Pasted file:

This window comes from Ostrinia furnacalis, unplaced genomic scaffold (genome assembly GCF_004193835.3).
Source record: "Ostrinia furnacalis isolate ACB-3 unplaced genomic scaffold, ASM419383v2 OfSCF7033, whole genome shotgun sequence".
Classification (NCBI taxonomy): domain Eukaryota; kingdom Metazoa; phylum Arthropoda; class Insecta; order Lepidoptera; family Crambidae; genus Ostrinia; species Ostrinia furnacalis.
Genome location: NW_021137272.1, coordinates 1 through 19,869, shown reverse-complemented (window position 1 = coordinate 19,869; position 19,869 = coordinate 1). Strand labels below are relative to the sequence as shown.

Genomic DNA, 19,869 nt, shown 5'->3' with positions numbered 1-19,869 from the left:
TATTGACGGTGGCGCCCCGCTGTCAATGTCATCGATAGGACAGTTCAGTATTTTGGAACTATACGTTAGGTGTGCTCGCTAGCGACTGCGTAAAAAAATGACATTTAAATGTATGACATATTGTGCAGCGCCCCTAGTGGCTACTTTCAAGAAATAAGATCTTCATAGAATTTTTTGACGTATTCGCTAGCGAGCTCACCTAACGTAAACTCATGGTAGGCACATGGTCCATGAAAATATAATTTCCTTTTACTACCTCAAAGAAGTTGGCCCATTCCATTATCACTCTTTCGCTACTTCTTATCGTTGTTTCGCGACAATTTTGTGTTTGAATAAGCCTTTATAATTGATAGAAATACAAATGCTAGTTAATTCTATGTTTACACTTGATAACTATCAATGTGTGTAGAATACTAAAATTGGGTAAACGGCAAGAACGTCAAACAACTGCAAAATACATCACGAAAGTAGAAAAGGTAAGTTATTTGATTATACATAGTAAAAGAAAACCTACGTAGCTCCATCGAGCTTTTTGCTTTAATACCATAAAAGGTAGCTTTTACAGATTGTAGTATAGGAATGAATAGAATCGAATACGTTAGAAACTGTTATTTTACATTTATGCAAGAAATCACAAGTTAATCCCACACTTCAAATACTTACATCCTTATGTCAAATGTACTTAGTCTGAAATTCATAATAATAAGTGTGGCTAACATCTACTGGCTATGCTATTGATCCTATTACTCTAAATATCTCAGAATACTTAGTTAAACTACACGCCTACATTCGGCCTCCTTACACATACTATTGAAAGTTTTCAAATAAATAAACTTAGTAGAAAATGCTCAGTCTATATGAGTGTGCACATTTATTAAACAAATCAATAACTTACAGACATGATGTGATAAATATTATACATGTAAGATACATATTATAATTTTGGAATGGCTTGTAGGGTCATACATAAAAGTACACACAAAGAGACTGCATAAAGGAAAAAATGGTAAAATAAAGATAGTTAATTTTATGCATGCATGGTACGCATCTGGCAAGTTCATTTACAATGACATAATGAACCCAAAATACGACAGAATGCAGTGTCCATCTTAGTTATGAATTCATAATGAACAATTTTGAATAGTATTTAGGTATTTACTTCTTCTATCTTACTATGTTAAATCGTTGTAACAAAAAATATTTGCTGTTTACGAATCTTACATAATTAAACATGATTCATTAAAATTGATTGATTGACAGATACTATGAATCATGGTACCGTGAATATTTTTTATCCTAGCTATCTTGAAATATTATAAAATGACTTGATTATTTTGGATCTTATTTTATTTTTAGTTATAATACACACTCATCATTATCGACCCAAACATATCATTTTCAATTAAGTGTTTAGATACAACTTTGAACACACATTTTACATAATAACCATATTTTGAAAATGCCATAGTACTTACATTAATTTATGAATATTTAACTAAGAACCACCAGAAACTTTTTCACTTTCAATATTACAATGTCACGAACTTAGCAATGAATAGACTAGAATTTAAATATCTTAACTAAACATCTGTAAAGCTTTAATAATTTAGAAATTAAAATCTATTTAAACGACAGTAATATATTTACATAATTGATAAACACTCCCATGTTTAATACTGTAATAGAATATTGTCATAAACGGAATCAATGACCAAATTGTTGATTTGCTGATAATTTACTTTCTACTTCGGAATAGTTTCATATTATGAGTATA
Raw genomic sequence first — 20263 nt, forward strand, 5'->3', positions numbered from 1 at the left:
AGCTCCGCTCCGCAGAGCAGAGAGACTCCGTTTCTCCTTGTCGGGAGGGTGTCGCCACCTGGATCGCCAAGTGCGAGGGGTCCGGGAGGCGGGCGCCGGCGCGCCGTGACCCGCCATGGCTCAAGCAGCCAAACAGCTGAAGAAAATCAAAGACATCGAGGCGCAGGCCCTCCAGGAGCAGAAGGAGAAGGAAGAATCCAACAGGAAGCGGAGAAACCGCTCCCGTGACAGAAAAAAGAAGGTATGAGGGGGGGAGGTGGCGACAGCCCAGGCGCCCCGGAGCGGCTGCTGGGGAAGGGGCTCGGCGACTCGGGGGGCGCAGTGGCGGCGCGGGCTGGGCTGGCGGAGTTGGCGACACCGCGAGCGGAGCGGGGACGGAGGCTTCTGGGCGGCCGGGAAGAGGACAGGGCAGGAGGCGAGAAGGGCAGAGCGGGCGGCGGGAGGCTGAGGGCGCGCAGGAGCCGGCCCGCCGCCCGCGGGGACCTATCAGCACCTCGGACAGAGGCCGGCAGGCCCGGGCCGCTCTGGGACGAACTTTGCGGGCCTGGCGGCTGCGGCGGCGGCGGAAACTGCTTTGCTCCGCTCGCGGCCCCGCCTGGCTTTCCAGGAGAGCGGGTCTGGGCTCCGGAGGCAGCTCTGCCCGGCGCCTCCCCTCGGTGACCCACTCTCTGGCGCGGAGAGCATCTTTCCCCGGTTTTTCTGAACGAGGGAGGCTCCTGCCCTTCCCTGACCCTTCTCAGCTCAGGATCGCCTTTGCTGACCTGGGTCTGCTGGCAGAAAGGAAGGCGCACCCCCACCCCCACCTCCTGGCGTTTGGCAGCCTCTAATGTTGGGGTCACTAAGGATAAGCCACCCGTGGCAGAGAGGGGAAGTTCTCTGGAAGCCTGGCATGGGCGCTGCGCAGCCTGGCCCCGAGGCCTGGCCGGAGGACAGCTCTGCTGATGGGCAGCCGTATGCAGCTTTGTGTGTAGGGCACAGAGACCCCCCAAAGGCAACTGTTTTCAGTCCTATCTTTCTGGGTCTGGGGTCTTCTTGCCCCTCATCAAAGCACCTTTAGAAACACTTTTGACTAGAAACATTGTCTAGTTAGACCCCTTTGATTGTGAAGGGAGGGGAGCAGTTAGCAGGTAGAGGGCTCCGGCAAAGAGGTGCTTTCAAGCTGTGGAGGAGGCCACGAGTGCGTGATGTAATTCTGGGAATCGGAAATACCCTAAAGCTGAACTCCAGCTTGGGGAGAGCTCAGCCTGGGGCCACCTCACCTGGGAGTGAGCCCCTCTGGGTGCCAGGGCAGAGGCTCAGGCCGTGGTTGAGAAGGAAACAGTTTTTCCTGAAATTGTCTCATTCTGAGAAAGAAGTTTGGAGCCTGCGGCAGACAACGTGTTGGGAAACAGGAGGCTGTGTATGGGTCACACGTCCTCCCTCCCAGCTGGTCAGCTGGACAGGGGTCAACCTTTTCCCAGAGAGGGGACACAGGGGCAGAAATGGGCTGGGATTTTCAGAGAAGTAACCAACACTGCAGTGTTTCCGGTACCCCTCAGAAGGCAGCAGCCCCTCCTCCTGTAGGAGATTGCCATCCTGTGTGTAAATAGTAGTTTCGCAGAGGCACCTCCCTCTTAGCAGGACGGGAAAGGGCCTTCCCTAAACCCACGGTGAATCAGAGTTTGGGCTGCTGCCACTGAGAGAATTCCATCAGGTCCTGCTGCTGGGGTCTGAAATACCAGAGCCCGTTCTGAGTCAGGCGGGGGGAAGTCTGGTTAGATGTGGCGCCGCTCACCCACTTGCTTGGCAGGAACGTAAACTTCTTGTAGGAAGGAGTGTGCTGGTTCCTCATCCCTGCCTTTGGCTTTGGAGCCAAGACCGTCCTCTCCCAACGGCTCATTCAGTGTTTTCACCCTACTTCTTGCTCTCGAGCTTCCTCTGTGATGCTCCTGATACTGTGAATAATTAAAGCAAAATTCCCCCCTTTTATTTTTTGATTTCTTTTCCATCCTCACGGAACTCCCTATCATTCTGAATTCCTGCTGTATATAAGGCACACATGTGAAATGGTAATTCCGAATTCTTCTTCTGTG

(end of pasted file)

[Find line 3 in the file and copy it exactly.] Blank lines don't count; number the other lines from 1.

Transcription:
Classification (NCBI taxonomy): domain Eukaryota; kingdom Metazoa; phylum Arthropoda; class Insecta; order Lepidoptera; family Crambidae; genus Ostrinia; species Ostrinia furnacalis.